By Mike Drew
In a game as focused on books as Bookhounds it is worth taking some time to consider what makes up a book and how to describe them effectively.
Start with a large sheet of paper and fold it once vertically. You now have two leaves and four pages, this is called a folio. Do it again horizontally to get four leaves and eight pages, this is called a quarto (4vo). These collections of pages, called quires, are bound together to make a book and the number of leaves you finally end up with will determine the size of the book. If your quire consists of eight leaves you have an octavo (8vo.), which is about the size of a modern paperback. You can also go smaller. Originally, when books tended towards a more rarefied ownership these gathered quires would be sold straight to the buyer who was then expected to have the book bound themselves. If they had the money they would probably have it finely bound in morocco or calf, possibly in their own personal style. Poorer buyers, such as scholars, might use vellum because it was cheaper, writing the details on the spine. If your copy of Speculum Alchemiae is bound in a white smooth material with the title written on ink on the spine, it may well have been a student’s copy.
Bindings can be full (the entire cover is leather), half (the spine and the corners are leather) or quarter (just the spine). They may also be decorated with gilt (gold). Start from the boards (covers). Their edges may be ruled in gilt, or there may be a decorative or straight-line border. These might be in gilt or another colour or in blind if there is no colour added and the pattern is straight onto the boards. There may be a design stamped onto the boards – the heraldic device of the owner, or a symbol connected to the contents (such as the Yellow Sign).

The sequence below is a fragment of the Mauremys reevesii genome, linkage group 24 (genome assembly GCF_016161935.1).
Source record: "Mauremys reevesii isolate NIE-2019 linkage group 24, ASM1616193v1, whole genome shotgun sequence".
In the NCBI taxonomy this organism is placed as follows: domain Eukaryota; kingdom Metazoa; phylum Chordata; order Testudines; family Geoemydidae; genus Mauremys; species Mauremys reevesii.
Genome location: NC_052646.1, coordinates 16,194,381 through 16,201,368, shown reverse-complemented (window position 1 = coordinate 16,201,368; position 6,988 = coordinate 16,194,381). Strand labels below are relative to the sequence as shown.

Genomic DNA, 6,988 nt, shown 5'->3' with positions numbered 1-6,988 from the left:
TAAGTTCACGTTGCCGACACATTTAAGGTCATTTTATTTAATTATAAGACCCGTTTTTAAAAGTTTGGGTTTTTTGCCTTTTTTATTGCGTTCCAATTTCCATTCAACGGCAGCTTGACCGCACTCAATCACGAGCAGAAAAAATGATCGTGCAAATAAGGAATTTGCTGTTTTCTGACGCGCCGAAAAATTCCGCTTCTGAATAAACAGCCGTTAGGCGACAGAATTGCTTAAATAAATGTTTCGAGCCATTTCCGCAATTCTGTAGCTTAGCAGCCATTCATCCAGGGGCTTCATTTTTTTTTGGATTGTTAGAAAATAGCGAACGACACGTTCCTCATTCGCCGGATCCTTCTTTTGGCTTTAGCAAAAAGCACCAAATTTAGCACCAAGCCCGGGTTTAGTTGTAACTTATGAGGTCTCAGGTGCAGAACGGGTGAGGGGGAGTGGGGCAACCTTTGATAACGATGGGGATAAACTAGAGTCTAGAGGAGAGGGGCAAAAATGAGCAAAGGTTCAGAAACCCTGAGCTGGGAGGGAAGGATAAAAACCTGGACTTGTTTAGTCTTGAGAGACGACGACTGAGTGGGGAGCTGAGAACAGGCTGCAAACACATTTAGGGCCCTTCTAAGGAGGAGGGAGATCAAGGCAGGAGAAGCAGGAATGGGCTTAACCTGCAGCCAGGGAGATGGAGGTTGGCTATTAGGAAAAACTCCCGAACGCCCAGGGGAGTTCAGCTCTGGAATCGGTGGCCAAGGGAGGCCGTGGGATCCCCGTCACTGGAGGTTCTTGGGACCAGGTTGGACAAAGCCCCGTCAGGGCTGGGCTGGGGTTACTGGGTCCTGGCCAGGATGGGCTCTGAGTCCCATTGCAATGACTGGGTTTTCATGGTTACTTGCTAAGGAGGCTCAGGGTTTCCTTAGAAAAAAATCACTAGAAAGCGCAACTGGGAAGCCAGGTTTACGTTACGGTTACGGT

The spine will usually be divided into compartments by the raised bands where the tapes holding together the pages are beneath the binding. The spine may be lettered in gilt either direct if straight onto the leather, or it may be done on contrasting leather lettering pieces usually in the second and third, or second and fourth compartments. The other compartments will often have a decorative design in gilt. The compartments may be bordered in gilt, and the raised bands may have lines ruled onto them, again in gilt.
The edges of the pages may be decorated. If they have been detached from each other they have been opened. Usually a binder will open them and then trim the edges (if they are not trimmed they are ‘uncut’). The edges may be gilt. This means the top of each page is anointed with gold so that it forms a flat surface when the book is closed so that dust cannot get between the pages. They may do all the edges for effect. The edges might instead be marbled – patterns of inks are made in water and the pages are dipped in to create a wavy, multi-coloured pattern. This is more common with calf bindings. If the edges are marbled they will often be reflected in marbled endpapers (the very first few pages used to partly bind the pages to the boards). Marbled endpapers may still be present if the edges are gilt.
This is a very basic look at bindings. To get further examples it is worth looking at booksellers’ catalogues or descriptions of books in library catalogues. It is worth thinking about who would have had a book made – aristocrat, library, student, school prize? Each will be different and the differences may offer clues to the story of the book or its owners. Sometimes binders will sign their work, either with a paper ticket or a stamp and this can help with the provenance of a text.
Covers and Jackets